With Halloween closing in, it's time to unveil our Halloween Horse pumpkin for 2019. This has become a tradition at Triple Mountain, and we enjoy showing you how we made it so that you can make your very own!
We love that Breyer honored the roots of Halloween this year with Halloween Horse Samhain. They were also true to the meaning of that holiday (which falls on October 31st and is considered the middle of autumn) as the Second Harvest Festival, when people took time to celebrate bringing in the year's final harvests and beginning to prepare for winter. It was also considered the time when spirits of the dead might visit the living and communication between the worlds of living and dead was easiest. All of these things are captured in a non-scary way in Samhain's design, from the corn and pumpkin harvest to the ghosts flying overhead. (Thanks, Breyer! She's awesome!) We carried that theme on into the carved pumpkin with a shock of cornstalks to her left, a cartful of pumpkins to her right and a red barn with one door open in the background.
Here's a quick step-by-step story of the pumpkin in progress. I'm not claiming this is the best way to create a carving (or the easiest or safest!) but this is my method.
I began by searching the web for images to incorporate into the design. I printed them, checked their sizes, reprinted them to be in the correct sizes to work in the picture, then cut them out. I always leave about an inch around the outside of each picture, and then I make cuts in from each edge. These allow the image to be molded around the rounded pumpkin.
[Above: Cuts around the edge of the Samhain model image. Below: Images laid out to decide on placement and check size.]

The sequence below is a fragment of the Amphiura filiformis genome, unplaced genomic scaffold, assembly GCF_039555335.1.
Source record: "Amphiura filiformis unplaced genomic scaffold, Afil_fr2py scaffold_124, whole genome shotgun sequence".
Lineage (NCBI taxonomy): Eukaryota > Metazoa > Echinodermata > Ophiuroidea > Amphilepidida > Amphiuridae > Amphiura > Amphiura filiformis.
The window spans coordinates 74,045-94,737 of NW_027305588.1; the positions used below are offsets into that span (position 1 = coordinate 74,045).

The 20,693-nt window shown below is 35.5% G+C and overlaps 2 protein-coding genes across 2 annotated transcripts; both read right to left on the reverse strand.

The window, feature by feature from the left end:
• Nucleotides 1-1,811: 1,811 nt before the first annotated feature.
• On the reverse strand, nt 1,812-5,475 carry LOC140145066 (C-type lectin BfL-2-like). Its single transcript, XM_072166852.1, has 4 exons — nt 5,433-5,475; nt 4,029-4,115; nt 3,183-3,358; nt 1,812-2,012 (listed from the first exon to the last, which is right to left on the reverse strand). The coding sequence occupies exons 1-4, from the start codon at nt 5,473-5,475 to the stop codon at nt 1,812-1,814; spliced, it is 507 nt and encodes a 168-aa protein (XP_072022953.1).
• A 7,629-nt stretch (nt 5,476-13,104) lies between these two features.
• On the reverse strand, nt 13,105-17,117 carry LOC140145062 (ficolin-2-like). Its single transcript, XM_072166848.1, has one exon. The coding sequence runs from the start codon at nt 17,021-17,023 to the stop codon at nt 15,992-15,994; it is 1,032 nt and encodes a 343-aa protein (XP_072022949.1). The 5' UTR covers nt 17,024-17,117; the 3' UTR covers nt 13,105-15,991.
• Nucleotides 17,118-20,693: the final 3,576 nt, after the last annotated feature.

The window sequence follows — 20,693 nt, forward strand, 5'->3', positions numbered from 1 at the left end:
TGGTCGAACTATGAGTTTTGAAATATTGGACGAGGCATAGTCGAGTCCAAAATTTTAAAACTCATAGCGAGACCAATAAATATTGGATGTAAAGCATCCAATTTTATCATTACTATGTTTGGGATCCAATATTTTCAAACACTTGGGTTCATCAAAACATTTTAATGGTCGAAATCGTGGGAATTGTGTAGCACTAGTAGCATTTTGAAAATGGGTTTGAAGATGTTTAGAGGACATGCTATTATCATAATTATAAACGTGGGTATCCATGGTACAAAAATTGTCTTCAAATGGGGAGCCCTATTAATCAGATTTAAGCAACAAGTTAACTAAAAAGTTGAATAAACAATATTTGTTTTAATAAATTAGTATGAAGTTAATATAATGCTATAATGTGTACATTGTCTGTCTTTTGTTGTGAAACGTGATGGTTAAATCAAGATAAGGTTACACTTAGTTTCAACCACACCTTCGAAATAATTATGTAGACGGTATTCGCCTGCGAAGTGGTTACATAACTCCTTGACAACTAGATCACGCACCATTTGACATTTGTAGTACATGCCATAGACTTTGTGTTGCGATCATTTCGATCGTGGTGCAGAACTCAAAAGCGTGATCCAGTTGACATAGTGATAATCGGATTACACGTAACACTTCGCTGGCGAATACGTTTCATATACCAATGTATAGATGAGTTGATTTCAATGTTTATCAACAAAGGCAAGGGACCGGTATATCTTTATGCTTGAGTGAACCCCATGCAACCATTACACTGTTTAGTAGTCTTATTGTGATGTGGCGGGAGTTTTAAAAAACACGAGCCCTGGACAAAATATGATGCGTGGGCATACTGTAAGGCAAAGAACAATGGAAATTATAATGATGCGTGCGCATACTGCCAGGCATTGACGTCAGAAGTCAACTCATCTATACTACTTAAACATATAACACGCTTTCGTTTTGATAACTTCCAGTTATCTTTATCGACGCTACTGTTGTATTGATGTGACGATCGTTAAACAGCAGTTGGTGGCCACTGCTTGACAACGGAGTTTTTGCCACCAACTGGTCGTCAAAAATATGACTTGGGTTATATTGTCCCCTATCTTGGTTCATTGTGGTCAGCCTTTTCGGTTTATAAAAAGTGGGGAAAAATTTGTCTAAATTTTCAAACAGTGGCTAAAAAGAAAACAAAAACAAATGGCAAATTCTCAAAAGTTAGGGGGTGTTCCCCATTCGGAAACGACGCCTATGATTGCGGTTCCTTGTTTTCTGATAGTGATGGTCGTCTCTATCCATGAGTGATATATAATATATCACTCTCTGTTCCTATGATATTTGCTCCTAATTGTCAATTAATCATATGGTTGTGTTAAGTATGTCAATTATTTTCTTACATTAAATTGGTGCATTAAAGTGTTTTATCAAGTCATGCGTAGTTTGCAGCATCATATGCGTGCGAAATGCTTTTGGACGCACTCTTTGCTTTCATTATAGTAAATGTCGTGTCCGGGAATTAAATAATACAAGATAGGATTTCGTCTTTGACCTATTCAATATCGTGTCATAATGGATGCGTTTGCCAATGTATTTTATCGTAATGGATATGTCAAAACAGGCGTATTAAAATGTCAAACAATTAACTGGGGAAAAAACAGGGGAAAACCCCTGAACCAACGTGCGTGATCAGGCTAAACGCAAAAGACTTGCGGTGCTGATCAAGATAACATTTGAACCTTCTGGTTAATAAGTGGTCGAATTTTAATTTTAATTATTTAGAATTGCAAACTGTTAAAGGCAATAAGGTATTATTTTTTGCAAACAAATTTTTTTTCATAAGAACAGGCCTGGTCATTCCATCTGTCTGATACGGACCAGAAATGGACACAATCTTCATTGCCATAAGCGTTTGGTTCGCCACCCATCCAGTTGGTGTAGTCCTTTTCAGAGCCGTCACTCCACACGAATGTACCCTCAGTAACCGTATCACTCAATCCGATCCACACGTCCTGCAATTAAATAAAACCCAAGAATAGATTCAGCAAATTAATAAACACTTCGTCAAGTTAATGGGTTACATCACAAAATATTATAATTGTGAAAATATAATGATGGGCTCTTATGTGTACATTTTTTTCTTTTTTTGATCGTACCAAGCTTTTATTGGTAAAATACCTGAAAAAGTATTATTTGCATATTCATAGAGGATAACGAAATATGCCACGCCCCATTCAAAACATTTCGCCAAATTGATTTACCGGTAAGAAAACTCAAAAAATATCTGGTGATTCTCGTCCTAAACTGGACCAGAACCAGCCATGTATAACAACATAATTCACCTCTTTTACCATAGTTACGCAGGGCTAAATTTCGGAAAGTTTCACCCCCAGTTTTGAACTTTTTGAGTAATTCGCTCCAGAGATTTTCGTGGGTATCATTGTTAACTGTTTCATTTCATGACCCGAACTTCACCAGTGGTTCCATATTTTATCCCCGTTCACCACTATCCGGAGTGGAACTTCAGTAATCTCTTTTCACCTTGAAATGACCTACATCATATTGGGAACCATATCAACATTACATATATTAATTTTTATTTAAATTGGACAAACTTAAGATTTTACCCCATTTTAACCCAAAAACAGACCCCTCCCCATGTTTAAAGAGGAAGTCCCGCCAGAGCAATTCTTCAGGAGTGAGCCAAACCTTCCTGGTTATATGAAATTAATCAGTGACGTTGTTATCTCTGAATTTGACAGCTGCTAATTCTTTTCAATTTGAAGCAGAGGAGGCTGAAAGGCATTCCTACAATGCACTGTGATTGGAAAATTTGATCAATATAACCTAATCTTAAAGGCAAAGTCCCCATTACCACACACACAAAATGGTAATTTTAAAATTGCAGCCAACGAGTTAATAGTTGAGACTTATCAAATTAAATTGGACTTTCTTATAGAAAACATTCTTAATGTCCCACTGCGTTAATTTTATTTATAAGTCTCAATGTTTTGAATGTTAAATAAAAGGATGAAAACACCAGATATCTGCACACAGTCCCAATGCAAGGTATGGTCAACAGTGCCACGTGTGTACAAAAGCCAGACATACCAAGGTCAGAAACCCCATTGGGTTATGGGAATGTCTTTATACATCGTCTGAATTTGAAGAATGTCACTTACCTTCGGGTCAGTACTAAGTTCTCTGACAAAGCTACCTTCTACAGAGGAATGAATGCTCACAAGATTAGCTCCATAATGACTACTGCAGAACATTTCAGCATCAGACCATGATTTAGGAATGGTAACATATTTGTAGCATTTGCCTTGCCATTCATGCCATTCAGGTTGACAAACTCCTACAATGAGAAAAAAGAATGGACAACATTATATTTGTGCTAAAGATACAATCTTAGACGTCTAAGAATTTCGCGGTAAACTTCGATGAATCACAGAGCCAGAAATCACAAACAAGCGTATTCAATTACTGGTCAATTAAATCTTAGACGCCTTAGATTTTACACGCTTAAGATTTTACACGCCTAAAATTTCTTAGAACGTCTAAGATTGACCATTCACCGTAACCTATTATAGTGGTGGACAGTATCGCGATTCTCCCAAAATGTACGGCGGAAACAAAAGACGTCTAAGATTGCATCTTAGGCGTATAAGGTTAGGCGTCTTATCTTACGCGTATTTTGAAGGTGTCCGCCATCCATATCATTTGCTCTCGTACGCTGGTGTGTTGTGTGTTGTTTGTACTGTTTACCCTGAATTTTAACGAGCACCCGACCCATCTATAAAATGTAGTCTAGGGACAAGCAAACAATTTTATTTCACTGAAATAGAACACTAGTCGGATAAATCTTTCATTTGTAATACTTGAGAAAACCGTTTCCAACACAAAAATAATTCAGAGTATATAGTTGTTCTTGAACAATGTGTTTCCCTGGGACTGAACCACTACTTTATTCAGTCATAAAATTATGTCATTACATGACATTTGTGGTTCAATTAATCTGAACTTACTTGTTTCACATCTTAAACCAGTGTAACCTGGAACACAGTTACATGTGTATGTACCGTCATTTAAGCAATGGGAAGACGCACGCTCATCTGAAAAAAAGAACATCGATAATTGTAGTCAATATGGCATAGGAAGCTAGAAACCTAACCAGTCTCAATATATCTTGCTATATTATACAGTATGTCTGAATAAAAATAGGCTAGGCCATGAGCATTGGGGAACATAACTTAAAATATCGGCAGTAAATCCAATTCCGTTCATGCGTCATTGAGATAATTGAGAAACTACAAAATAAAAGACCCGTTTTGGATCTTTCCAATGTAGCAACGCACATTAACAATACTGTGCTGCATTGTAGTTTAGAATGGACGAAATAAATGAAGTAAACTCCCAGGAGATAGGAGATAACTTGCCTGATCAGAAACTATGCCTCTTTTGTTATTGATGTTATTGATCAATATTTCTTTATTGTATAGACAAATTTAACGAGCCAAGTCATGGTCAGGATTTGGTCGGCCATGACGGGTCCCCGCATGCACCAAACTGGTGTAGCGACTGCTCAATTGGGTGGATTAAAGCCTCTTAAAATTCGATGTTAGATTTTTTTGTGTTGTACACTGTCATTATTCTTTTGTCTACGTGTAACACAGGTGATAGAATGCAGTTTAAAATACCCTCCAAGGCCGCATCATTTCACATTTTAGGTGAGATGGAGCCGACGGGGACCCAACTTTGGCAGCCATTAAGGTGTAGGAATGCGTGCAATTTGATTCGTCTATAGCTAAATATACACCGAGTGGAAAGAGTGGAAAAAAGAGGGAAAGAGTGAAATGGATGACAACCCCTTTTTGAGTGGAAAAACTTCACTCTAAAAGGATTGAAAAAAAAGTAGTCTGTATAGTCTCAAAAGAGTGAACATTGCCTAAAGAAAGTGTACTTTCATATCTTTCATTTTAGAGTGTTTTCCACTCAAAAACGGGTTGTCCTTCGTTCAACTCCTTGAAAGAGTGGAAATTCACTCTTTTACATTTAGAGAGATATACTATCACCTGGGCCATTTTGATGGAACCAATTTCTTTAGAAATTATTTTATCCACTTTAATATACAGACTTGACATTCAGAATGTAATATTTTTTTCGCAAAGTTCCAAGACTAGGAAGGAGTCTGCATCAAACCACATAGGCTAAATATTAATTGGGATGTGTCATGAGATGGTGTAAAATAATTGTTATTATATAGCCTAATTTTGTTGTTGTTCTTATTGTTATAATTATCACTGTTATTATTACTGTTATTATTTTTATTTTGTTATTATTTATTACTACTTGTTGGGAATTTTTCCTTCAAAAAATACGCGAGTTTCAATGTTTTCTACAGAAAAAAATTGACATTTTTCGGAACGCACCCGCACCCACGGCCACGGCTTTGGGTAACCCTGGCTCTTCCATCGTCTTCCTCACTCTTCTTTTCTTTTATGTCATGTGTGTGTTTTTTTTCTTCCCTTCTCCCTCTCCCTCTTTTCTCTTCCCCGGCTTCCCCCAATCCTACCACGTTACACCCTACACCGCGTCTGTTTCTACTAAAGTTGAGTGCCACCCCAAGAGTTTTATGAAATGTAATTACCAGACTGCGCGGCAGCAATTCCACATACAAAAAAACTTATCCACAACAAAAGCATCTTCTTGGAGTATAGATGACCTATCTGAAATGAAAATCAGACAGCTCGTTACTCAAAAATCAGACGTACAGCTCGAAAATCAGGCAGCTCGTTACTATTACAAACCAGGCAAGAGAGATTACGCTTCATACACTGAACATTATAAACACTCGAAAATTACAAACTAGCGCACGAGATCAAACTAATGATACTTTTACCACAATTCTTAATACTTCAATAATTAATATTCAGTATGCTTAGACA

Once I'm happy with the layout on my desk, I tape the images onto the pumpkin, keeping each image tight by using the outside cuts. I trim away any areas where the images overlap.
Then it's pumpkin carvin' time!
I trace the outline of the horse first, since she's in the foreground and nothing is in front of her. I use a curved paring knife that makes it easy to follow the horse's curves. A curved-blade X-Acto knife is also a great choice. Both create thin outlines and can be used to make tiny dots anywhere you don't want a solid line... For example, on the thin spokes of the wagon wheels. I planned to paint them rather than trying to carve the thin spokes, so I just poked tiny dots to guide my paintbrush later.
The horse outline is finished and image removed. (I keep the image for reference of how to paint her design.) Then I work my way through the images, doing whichever one is closest to the foreground each time so that they show up in front of background images.
I almost forgot one very important part of the Halloween Horse carving ritual! Always put on a Halloween movie to listen to while carving... Nothing scary, since you're working with sharp objects and don't want to lose a finger if startled... I chose the classic "Hocus Pocus" this year.
With the outlines all complete, I use a set of carving knives to remove the background, retracing the outlines more deeply as I go so there are no "whoopsies."
I often try to add some depth to the carving, and this was a perfect pumpkin for it, but I was short on time, so I left it a fairly flat carving this year, relying on the layering of images to provide the illusion of depth. I did carve Samhain's glow in the dark areas deeply to add a bit of shape and movement.
Then for a final step, I paint the image and apply a thin coat of matte spray varnish to keep it looking fresh longer. This helps prevent rot and shrinking.
For the next week or so, our Happy Samhain pumpkin will be on display at our store, alongside a new addition:
After the season, the pumpkin will be chopped up and placed in the woods where the wild creatures can enjoy the harvest, too. We've saved the seeds for next year's pumpkin patch.
I hope this inspires you to try your own carving! Happy Samhain and Happy Halloween to you all!